PEOPLE diagnosed with dementia often have a distorted sense of time passing. My friends who are clinicians often comment on their patients with dementia preparing and arriving for their appointments many hours before they’re scheduled.
Dementias such as Alzheimer’s disease progressively impair cognition, causing problems with memory and planning, and day-to-day functioning, making it difficult to do things like shopping and cleaning.
Accurate time perception is critical in our modern society (and for much more important reasons than waiting room congestion) so this disorientation significantly affects those with dementia and their families and carers.
The Australian population is ageing, and with this comes an increased prevalence of dementia, Alzheimer’s disease being the most common. One in ten over-65s and one in three over-85s have dementia.
There are neurological reasons why those affected by dementia judge the passage of time differently, and can access remote memories from many decades ago while unable to remember events of the past few hours.
Time perception in dementia
Those with dementia judge the passage of time quicker than older adults without dementia, as well as younger adults. This is for prospective time perception, where people are instructed to estimate an upcoming time interval; and retrospective time estimation, where people judge time after the event has occurred, requiring them to mentally travel back in time.
As a practical example, a person with dementia is likely to underestimate how long they waited at a bus stop (if asked when the bus arrived; retrospective time perception) and how long they will be on the bus for their specified journey (if asked as the bus started; prospective time perception).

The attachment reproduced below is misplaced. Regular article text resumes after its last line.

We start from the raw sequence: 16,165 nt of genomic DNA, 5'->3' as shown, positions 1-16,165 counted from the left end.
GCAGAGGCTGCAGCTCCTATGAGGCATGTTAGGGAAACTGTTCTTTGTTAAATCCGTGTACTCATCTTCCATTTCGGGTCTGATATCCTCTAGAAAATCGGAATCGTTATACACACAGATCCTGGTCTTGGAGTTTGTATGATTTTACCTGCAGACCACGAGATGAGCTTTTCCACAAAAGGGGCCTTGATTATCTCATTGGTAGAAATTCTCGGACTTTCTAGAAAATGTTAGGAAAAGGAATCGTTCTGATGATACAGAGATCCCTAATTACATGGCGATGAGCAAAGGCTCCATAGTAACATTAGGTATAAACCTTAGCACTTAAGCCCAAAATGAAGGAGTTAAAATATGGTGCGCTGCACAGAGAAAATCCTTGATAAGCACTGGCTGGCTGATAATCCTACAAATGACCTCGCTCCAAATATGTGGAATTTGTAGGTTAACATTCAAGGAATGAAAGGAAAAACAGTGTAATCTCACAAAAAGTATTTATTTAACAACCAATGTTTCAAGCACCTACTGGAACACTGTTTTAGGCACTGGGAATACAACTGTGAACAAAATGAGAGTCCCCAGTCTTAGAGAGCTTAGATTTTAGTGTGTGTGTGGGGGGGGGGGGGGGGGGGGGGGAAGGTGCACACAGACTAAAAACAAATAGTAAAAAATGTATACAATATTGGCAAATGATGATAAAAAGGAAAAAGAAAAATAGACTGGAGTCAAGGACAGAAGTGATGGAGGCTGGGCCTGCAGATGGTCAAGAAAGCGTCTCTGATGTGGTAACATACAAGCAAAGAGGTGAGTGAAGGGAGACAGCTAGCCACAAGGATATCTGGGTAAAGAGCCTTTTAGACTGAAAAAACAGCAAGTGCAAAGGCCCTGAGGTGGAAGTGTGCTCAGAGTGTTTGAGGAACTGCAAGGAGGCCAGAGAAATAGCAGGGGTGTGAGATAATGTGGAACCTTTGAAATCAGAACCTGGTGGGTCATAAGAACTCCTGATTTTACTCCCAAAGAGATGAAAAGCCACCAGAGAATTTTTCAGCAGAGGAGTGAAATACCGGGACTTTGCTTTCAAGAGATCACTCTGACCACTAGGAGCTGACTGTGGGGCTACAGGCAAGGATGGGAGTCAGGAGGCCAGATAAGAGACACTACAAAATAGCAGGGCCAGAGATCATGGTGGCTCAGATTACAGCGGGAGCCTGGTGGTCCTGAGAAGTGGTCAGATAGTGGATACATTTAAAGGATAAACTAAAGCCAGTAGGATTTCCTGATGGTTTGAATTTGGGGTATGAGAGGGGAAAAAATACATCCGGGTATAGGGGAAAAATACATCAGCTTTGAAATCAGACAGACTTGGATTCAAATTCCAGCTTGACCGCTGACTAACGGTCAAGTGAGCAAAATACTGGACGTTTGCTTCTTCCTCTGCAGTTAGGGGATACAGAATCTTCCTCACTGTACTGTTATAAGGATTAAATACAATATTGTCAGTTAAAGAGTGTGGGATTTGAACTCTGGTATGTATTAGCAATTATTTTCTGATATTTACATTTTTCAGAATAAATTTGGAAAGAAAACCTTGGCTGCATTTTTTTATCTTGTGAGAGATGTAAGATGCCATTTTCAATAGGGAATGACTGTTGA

Those diagnosed with dementia may underestimate time due to difficulties in recollecting all events in the short-term past, creating a feeling of a relative empty time travel. Someone without dementia may remember the boy cycling his bike, the yellow car parked next to the shop, the noisy lawn mower, and the couple playing tennis, on their walk to the bus stop; while someone with dementia is likely to remember fewer of these events, creating the sense that less has occurred and therefore less time has past.
Living in the past
There is a link between the perception of time and memory function in those with dementia. Family members often report their loved ones with dementia sometimes live in the past, even reverting back to first languages.
This is because memory is not just one process in the brain, but a collection of different systems. Those with Alzheimer’s disease may have impairments in short-term memory, however remote memory can be left relatively intact. So they’re able to remember public and personal events many decades ago, but unable to recall what happened earlier that day.
A fascinating case study illustrates this dissociation in remote and short-term memory in Alzheimer’s disease. A retired taxi driver diagnosed with Alzheimer’s disease showed remarkable spatial memory of downtown Toronto, Canada, where he had driven taxis and worked as a courier for 45 years. This was despite showing impairments in short-term memory and general cognitive functioning.